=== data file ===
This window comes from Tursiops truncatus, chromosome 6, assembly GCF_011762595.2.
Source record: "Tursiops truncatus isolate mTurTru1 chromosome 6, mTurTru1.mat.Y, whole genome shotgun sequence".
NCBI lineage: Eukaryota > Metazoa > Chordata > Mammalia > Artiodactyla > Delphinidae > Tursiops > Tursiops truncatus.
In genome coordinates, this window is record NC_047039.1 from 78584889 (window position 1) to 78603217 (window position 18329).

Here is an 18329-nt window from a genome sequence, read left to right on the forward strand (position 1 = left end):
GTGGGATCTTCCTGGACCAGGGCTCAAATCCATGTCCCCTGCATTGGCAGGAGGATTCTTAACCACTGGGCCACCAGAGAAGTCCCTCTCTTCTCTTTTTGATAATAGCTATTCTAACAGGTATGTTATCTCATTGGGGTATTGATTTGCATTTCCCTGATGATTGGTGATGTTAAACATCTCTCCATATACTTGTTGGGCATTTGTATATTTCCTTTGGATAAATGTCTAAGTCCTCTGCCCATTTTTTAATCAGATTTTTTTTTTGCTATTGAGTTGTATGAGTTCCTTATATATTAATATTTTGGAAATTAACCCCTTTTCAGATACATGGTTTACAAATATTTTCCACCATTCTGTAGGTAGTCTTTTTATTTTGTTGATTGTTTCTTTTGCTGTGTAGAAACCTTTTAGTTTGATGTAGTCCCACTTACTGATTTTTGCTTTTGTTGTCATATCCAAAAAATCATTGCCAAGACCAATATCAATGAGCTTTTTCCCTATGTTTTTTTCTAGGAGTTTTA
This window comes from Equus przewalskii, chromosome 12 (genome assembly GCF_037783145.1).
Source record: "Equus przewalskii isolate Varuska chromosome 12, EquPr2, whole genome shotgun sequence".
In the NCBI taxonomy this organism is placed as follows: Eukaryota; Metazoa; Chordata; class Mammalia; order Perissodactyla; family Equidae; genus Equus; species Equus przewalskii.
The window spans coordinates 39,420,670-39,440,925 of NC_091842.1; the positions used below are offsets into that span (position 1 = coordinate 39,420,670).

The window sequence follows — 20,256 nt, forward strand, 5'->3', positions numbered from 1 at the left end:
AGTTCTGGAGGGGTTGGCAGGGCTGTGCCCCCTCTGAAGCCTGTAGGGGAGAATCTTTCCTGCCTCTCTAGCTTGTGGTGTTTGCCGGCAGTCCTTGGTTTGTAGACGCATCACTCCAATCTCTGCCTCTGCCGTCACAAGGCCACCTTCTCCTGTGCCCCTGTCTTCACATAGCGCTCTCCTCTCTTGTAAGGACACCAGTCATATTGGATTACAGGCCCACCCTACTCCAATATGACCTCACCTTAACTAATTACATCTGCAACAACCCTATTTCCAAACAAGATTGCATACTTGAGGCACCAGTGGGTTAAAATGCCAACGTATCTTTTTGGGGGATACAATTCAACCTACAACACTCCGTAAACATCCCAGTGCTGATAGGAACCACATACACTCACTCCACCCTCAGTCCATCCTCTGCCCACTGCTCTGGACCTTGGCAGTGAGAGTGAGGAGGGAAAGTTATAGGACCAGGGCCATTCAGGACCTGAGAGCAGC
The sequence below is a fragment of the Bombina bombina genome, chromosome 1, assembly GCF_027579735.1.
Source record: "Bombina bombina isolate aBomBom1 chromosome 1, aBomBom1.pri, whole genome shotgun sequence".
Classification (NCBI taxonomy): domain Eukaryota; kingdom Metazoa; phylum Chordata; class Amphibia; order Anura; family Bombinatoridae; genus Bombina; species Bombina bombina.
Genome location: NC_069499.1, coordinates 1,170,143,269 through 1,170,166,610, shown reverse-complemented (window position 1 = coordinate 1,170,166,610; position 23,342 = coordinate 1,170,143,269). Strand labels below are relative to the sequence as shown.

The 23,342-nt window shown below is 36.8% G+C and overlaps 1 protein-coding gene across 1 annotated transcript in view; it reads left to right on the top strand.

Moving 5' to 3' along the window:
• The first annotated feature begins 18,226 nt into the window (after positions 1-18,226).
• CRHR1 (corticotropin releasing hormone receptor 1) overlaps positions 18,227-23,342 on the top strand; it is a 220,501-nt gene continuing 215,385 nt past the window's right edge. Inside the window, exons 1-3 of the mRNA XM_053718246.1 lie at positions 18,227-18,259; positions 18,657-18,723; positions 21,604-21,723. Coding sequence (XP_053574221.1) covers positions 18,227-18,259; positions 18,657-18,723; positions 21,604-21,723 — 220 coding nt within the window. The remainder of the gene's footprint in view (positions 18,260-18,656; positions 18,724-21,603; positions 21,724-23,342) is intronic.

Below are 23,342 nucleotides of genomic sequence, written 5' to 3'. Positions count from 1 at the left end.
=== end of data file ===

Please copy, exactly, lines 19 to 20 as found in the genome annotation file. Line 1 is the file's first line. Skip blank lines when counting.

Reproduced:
• The first annotated feature begins 18,226 nt into the window (after positions 1-18,226).
• CRHR1 (corticotropin releasing hormone receptor 1) overlaps positions 18,227-23,342 on the top strand; it is a 220,501-nt gene continuing 215,385 nt past the window's right edge. Inside the window, exons 1-3 of the mRNA XM_053718246.1 lie at positions 18,227-18,259; positions 18,657-18,723; positions 21,604-21,723. Coding sequence (XP_053574221.1) covers positions 18,227-18,259; positions 18,657-18,723; positions 21,604-21,723 — 220 coding nt within the window. The remainder of the gene's footprint in view (positions 18,260-18,656; positions 18,724-21,603; positions 21,724-23,342) is intronic.